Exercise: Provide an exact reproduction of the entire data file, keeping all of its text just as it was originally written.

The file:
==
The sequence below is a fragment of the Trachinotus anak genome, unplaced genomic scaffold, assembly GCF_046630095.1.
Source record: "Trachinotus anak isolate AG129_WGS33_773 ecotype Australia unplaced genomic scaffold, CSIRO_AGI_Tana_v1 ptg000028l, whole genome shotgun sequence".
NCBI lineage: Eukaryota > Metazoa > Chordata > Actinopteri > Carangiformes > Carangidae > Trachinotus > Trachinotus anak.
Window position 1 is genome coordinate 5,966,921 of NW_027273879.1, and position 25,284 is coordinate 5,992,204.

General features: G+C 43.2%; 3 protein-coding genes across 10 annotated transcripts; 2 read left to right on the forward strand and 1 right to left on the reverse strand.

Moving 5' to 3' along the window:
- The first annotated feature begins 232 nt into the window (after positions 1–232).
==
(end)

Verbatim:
The sequence below is a fragment of the Trachinotus anak genome, unplaced genomic scaffold, assembly GCF_046630095.1.
Source record: "Trachinotus anak isolate AG129_WGS33_773 ecotype Australia unplaced genomic scaffold, CSIRO_AGI_Tana_v1 ptg000028l, whole genome shotgun sequence".
NCBI lineage: Eukaryota > Metazoa > Chordata > Actinopteri > Carangiformes > Carangidae > Trachinotus > Trachinotus anak.
Window position 1 is genome coordinate 5,966,921 of NW_027273879.1, and position 25,284 is coordinate 5,992,204.

General features: G+C 43.2%; 3 protein-coding genes across 10 annotated transcripts; 2 read left to right on the forward strand and 1 right to left on the reverse strand.

Moving 5' to 3' along the window:
- The first annotated feature begins 232 nt into the window (after positions 1–232).